"Well, I shan't miss you greedy buggers," Malcolm tried to grumble, but his voice caught on the last syllable and betrayed him.
He remembered he'd been desperately embarrassed the first time he'd lost his grip on his emotions and cried in front of Trip. It had been back before Earth's destruction, when they'd lost their starboard nacelle and knew for almost-certain that their mission was a failure and they'd never stop the Xindi weapon. Trip had flown into a rage about T'Pol's actions crippling them, but despite fully understanding his friend's point of view, Malcolm had been certain that if T'Pol hadn't acted as she had they would all be dead. Tactically it was an ambiguous victory, but Earth had no hope at all if Enterprise was gone. Tensions were running high enough for it to deteriorate into a screaming match, and might well have turned violent if Trip hadn't suddenly found the strength to compose himself. His apology had been the proverbial straw to the camel's back, and Malcolm's shame at his own tears had blinded him at first to Trip's. Like most things, they never talked about it now.
"Hey, I'm not gonna miss an ungrateful son-of-a-bitch like you either," Trip replied, clasping Malcolm's shoulder and giving it a brief squeeze. "Captain Reed. Damn, but that sounds weird."
"Does, doesn't it?" said Malcolm, wandering away from the window and fetching three mugs from the storage locker. "Captain Malcolm Reed of the starship Intrepid. It'll take a while to get used to that."
"You deserve it. You've been a fine first officer," Trip said, filling two of the mugs. "Don't think I'd have survived this long without you." He pushed Malcolm's mug toward the man, and picked up his own.
"No, you'd still be tied up in your blues in that nightclub on Risa!" Malcolm saw Trip shake his head in amusement at the attempt to lighten the mood before tentatively sniffing at his drink. "Not waiting for Hoshi then?"
"She won't be much longer. Just sorting out the last details for T'Pol and the Cap'n."
Malcolm nodded, and didn't point out the technically Archer held no rank now. The unceremonious way he'd been relieved of duty after the accident was another thing that they no longer discussed. His condition was stable and he had as good a quality of life on the planet with T'Pol looking after him as anyone was likely to have.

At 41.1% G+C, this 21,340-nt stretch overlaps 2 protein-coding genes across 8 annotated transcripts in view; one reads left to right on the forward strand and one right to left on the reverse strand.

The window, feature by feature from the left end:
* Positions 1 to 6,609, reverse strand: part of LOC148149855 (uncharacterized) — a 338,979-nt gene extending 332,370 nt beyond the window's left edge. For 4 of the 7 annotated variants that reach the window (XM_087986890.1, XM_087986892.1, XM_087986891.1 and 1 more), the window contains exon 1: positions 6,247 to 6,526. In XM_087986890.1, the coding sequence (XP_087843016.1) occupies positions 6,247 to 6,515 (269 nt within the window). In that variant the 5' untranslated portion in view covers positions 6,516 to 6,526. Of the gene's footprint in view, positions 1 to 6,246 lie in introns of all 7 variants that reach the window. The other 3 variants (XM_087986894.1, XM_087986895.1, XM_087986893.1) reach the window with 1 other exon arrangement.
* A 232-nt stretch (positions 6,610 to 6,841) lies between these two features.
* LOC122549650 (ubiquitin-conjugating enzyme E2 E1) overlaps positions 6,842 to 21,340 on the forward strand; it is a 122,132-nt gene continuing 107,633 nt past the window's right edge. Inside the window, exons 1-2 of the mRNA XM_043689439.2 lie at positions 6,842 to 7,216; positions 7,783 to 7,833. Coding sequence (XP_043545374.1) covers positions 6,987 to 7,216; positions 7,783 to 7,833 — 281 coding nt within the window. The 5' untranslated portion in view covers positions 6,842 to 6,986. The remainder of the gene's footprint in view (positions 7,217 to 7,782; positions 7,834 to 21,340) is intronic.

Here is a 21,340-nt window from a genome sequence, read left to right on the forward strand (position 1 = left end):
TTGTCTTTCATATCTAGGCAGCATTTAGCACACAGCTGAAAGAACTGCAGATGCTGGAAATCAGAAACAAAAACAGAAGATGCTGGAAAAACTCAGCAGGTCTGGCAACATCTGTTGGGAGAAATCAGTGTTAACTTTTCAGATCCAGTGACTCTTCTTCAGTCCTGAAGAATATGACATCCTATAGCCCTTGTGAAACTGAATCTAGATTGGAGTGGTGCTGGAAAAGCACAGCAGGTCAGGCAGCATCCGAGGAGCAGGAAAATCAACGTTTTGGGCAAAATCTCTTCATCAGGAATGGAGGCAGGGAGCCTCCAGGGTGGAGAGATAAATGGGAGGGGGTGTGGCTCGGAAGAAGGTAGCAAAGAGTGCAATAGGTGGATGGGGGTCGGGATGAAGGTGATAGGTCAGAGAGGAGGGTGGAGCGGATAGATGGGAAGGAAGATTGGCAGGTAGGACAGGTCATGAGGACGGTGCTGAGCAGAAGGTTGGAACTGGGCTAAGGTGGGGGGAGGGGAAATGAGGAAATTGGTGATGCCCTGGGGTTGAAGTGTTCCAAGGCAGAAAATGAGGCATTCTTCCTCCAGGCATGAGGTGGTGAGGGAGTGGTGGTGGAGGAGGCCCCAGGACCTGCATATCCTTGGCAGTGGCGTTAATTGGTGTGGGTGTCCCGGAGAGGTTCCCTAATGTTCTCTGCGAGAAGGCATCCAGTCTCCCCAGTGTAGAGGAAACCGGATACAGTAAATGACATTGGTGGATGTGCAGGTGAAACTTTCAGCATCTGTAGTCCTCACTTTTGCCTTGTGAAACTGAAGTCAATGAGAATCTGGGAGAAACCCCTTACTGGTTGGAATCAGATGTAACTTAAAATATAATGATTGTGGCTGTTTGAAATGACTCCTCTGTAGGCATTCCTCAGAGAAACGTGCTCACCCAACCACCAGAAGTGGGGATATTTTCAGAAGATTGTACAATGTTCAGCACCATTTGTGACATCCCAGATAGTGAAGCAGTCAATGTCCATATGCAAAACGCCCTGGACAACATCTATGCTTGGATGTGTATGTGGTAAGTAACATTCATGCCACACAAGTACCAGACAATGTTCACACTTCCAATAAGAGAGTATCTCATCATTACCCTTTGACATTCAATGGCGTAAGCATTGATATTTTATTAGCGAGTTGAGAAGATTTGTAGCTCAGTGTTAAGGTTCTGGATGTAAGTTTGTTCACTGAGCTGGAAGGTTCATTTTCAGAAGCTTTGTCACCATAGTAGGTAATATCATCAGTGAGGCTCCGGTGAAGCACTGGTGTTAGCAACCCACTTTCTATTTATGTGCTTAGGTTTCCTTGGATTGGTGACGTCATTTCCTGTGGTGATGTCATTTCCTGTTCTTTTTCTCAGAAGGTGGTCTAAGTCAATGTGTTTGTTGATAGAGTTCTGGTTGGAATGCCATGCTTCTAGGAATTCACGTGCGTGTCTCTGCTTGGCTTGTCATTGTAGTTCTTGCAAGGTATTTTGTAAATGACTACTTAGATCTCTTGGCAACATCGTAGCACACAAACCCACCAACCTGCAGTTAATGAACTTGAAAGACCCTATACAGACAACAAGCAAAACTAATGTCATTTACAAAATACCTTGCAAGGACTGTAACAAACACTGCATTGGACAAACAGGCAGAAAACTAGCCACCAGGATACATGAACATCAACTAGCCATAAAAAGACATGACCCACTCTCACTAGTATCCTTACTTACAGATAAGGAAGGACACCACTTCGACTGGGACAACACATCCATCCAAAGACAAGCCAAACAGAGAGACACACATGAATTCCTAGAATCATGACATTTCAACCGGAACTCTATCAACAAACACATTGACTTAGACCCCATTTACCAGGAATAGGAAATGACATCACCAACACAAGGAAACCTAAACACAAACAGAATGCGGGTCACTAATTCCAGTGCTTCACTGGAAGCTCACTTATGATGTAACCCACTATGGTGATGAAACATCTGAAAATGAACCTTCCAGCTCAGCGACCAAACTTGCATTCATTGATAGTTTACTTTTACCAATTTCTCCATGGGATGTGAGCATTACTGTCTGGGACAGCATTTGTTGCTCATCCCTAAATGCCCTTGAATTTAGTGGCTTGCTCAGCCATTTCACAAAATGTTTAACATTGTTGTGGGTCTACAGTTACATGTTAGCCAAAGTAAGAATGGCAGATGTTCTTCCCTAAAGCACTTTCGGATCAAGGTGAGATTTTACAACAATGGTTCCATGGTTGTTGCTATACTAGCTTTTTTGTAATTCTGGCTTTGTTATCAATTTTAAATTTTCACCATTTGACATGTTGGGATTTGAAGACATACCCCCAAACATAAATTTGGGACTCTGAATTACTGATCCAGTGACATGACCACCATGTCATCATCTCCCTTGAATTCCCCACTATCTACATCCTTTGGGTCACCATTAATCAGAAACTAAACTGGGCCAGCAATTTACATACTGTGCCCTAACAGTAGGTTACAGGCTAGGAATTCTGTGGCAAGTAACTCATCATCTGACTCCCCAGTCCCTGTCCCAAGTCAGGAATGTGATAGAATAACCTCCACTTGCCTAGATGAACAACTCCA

When Archer had first been diagnosed with his condition, Malcolm had found it hard to imagine a much worse fate. To have your health and all your faculties, but to be unable to retain new memories must be so desperately frustrating. And although the condition was not worsening, the amount of time that had passed since Archer's memory ceased was ever growing. Over a decade was now missing from his life. Twelve years he'd lived but had no recollection of. Without T'Pol by side almost constantly he would never have any way of understanding what had happened to him in that time. Sometimes Malcolm thought Archer was lucky to wake each morning with no knowledge of the fate that had befallen humanity due to Enterprise's failure, but to have to experience the fresh pain of finding out over and over and over again...
When Malcolm had seen the planet explode he could barely comprehend what he saw. His thoughts had turned to the safe, analytical concerns of the explosive power required, the weapon's yield, the debris field created. His mind focused on the destruction because to focus on the death would be too agonising. How many billions had died that day, and in the days to follow as the Xindi ruthlessly tracked down every Human outpost and obliterated it. Not even the small Human/Skagaaran outpost they'd discovered in the Expanse had been spared despite their technology being so very far behind Earth's.
"Do you think it'll work? Phlox's new treatment."
"For the Cap'n's sake I hope so, you know?"
"I know," said Malcolm, because he did know. He knew all that layered such a seemingly simple answer. There was no place on Enterprise for their erstwhile captain now. Trip was an excellent leader but more importantly, Trip knew the history of their exile first hand. He knew the dangers, the problems they faced to complete even simple trades. It was a situation that had changed all those who'd lived through it, granting more than a plethora of scars and grey hairs. Archer had less than three years of command experience, and most of that during peacetime. He hadn't learnt the lessons thrust upon the rest of them. That they couldn't trust Archer now the way they once had was one more of the things that was never said. That they didn't truly believe that Phlox's cure would work was another.
Malcolm felt the cool ceramic of the mug beneath his fingers, the symbol of the toast to his new life away from Enterprise and the people who had been his family even before his flesh and blood relations had been murdered. It was an honour to be given captaincy of a ship, and it was a position he was best qualified to fill from all the remaining members of his species. He could never tell Trip that it wasn't a position he wanted to take up. But he knew that Trip could no more have denied the transfer request than Malcolm could have refused the promotion.
Trip raised his glass aloft. "Be careful out there," he said with sincerity. Ten pages of verbose platitudes couldn't have said more about how Trip felt to be saying goodbye to his best friend as that one solemn sentence did.
"You too," Malcolm replied, voice thick with emotion, hoping that two words could say everything he wanted to but couldn't articulate.
Raising the mug to his lips he swallowed a mouthful of the wine. It didn't taste like the real thing, but, like so much, that went without saying.